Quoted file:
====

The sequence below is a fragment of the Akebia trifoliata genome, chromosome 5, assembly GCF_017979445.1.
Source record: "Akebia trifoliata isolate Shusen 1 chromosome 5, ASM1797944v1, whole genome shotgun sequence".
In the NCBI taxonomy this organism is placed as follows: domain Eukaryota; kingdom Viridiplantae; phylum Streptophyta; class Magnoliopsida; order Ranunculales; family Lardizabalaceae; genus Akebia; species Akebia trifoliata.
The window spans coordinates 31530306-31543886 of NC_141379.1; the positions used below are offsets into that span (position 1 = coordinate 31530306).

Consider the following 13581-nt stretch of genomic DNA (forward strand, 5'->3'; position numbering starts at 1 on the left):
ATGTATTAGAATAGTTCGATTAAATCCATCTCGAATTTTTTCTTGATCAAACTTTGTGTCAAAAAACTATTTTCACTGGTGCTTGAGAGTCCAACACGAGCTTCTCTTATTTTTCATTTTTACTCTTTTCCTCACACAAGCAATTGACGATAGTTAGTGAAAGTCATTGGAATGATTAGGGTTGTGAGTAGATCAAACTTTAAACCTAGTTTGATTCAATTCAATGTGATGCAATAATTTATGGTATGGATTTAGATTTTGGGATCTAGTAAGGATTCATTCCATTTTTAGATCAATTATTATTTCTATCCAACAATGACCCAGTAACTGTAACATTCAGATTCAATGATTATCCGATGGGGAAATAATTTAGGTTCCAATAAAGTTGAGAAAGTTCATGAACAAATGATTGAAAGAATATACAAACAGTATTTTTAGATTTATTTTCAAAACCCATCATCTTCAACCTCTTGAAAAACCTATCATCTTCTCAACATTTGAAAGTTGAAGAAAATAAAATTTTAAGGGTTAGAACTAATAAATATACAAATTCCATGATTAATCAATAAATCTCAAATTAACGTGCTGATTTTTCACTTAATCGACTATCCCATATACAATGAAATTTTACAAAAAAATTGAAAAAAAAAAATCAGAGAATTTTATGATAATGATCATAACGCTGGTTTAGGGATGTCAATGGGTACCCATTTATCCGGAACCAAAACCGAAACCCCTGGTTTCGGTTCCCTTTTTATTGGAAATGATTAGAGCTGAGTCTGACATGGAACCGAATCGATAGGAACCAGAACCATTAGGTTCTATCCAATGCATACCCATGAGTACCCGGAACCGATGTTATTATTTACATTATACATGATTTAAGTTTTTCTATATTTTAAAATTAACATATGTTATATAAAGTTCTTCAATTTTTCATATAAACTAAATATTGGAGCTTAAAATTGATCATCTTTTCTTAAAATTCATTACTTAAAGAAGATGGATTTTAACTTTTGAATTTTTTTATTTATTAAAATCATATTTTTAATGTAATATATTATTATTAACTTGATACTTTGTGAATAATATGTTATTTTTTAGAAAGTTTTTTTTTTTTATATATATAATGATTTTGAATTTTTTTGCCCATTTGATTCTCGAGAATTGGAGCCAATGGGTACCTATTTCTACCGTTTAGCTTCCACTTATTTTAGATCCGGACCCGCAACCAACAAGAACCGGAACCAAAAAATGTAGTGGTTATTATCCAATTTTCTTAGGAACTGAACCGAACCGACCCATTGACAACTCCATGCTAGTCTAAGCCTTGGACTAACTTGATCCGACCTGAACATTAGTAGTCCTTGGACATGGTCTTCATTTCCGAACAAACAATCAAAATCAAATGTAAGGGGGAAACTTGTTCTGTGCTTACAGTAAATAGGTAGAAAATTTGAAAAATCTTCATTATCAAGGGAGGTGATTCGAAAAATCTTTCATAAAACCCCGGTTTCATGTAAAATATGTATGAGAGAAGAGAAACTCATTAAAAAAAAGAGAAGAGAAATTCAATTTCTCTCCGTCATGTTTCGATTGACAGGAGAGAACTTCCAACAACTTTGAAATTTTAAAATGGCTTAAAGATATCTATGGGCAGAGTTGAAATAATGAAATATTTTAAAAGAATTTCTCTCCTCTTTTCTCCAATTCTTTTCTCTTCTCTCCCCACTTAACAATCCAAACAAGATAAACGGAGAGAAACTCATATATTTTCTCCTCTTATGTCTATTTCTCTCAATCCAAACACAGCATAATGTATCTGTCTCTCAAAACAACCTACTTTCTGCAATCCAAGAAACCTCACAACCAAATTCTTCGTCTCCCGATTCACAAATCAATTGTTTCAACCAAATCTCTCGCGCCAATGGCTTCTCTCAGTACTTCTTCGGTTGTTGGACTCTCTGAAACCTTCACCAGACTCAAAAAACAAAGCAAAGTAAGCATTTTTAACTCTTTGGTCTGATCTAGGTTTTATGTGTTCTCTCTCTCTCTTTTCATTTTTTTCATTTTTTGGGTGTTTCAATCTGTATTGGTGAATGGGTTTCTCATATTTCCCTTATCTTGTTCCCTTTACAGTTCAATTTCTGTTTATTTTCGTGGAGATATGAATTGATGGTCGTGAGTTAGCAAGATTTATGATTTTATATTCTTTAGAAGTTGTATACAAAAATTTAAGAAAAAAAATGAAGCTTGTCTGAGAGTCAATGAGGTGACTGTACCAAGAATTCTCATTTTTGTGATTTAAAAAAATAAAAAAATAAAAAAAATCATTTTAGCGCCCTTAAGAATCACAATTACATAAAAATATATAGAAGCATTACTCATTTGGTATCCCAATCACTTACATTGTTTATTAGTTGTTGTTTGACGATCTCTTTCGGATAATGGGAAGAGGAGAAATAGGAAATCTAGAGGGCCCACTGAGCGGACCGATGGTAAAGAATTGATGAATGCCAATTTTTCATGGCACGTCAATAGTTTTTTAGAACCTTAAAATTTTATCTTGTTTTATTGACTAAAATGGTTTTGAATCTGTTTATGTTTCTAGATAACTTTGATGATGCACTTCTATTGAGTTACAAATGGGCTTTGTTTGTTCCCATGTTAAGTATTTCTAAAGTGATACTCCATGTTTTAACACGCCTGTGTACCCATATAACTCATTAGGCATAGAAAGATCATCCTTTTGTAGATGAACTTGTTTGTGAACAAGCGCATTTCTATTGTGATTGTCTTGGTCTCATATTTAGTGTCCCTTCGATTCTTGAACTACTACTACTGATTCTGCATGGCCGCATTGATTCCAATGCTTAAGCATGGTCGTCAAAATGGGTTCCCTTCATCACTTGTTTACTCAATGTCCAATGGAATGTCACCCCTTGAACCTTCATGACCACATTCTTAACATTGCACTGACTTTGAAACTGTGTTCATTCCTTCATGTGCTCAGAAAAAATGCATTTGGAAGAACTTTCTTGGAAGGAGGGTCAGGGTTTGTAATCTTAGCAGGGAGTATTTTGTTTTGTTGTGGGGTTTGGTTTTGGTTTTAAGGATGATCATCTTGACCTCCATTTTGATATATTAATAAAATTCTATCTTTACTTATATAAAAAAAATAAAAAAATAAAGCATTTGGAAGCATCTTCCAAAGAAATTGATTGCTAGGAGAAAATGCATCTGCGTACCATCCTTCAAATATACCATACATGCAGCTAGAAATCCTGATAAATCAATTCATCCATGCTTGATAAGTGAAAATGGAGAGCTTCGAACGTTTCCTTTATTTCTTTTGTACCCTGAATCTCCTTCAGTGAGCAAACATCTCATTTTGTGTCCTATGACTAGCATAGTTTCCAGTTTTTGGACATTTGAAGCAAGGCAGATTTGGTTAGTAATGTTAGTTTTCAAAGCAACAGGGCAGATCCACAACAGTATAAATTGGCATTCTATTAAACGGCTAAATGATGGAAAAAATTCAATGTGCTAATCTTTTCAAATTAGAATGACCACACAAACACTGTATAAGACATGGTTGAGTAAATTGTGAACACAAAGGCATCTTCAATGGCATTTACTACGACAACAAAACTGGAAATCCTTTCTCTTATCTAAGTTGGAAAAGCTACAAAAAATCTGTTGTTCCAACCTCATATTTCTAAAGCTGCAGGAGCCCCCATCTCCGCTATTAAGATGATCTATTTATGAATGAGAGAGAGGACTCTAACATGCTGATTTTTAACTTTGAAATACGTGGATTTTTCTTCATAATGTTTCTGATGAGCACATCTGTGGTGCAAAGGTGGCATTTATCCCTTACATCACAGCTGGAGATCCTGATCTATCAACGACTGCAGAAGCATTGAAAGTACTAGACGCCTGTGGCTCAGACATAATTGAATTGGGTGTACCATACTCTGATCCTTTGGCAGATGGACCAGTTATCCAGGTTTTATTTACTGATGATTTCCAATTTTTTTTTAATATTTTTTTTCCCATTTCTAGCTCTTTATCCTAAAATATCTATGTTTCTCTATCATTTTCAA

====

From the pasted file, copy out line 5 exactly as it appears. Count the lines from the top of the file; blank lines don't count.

Consider the following 13581-nt stretch of genomic DNA (forward strand, 5'->3'; position numbering starts at 1 on the left):